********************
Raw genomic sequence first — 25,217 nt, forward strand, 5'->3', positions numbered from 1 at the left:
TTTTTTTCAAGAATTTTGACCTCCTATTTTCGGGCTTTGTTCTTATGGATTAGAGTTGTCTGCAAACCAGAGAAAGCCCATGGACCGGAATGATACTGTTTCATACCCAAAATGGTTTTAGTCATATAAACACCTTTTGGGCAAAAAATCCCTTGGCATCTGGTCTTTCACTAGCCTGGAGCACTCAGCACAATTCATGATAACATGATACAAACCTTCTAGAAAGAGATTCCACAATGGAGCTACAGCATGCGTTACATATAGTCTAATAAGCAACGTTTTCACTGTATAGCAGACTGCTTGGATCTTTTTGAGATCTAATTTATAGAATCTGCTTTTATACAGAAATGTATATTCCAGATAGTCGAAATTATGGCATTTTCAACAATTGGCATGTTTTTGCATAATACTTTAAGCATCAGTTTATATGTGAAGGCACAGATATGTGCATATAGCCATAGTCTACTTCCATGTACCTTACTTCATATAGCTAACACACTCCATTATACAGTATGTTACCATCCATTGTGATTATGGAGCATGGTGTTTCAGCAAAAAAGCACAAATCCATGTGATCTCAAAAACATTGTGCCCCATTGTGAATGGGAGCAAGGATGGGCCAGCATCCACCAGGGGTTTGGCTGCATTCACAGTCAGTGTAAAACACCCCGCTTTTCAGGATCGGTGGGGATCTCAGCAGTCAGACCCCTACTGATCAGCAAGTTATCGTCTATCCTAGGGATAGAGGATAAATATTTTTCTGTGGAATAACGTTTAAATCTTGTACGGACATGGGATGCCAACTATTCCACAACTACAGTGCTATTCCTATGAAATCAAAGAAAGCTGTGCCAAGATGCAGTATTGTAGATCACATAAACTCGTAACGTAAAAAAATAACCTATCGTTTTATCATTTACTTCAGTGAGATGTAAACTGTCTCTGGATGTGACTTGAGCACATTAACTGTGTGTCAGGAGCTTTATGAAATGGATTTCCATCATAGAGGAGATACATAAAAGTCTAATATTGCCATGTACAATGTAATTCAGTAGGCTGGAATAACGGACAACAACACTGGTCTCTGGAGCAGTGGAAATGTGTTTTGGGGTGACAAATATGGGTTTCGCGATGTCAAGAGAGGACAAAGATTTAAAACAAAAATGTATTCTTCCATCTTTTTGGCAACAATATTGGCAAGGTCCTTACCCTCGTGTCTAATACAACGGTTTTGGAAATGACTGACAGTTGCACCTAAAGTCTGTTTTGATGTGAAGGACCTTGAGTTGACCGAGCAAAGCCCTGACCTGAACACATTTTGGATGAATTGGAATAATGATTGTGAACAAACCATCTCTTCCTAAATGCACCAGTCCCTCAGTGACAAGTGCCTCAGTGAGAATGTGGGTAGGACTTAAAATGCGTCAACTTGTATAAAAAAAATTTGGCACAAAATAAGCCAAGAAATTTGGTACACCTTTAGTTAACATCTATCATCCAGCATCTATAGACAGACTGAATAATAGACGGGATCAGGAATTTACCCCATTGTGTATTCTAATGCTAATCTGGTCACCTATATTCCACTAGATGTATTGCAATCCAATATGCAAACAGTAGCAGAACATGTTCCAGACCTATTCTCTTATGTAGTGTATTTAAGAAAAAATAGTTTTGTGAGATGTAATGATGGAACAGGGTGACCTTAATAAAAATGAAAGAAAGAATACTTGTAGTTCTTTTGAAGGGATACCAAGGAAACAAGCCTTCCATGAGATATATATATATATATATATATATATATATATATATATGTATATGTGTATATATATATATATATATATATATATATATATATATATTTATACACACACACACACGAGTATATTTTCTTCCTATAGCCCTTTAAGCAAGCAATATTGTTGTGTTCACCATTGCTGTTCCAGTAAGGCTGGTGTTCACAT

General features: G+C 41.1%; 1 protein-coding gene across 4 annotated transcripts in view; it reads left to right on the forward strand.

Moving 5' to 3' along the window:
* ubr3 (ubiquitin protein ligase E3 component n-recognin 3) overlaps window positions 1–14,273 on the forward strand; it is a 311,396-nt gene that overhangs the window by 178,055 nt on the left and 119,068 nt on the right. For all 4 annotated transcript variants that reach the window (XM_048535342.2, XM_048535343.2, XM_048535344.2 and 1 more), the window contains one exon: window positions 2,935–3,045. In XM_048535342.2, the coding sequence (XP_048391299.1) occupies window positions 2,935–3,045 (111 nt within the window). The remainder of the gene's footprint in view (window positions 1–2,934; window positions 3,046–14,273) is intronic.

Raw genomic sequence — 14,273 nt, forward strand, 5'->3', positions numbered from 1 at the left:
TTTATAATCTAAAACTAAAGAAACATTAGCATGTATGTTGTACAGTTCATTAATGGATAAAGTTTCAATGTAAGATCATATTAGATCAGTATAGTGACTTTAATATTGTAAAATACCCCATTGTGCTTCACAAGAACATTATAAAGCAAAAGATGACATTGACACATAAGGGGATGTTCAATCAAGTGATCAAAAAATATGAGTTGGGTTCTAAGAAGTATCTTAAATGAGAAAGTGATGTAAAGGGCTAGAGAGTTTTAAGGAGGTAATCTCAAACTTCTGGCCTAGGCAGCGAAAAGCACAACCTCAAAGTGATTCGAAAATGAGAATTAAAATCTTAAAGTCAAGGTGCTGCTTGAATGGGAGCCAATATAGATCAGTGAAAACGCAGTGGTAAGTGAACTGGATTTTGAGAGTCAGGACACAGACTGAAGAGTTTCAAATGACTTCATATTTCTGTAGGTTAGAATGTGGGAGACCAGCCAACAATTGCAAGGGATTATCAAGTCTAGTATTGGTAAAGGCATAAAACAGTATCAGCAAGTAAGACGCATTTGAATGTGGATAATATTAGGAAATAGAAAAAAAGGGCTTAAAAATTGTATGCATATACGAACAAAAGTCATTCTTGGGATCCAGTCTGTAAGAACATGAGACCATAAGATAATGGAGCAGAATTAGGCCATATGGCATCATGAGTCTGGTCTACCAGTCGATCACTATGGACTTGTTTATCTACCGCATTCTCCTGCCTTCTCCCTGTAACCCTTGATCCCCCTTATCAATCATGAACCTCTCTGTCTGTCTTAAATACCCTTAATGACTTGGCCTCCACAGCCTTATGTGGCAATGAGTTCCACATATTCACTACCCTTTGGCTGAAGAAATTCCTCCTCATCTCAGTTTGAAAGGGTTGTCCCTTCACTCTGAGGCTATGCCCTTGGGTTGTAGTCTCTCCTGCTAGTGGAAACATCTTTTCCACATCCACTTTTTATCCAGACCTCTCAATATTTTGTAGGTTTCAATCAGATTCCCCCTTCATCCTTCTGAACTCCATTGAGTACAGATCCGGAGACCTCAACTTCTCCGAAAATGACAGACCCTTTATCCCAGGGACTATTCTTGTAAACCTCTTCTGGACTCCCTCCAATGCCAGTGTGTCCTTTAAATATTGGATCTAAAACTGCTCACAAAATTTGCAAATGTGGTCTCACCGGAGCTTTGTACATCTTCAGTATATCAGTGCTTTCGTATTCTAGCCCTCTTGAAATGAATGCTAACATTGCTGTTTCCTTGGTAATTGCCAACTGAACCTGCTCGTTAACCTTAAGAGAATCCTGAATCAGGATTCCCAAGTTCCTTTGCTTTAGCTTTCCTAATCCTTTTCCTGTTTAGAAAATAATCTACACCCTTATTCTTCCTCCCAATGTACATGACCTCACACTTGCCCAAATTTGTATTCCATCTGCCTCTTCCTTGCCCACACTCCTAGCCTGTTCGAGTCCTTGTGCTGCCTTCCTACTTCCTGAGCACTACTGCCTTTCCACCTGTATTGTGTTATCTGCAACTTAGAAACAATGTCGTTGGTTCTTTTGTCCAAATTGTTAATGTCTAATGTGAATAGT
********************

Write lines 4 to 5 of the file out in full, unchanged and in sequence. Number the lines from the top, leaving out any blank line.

Moving 5' to 3' along the window:
* ubr3 (ubiquitin protein ligase E3 component n-recognin 3) overlaps window positions 1–14,273 on the forward strand; it is a 311,396-nt gene that overhangs the window by 178,055 nt on the left and 119,068 nt on the right. For all 4 annotated transcript variants that reach the window (XM_048535342.2, XM_048535343.2, XM_048535344.2 and 1 more), the window contains one exon: window positions 2,935–3,045. In XM_048535342.2, the coding sequence (XP_048391299.1) occupies window positions 2,935–3,045 (111 nt within the window). The remainder of the gene's footprint in view (window positions 1–2,934; window positions 3,046–14,273) is intronic.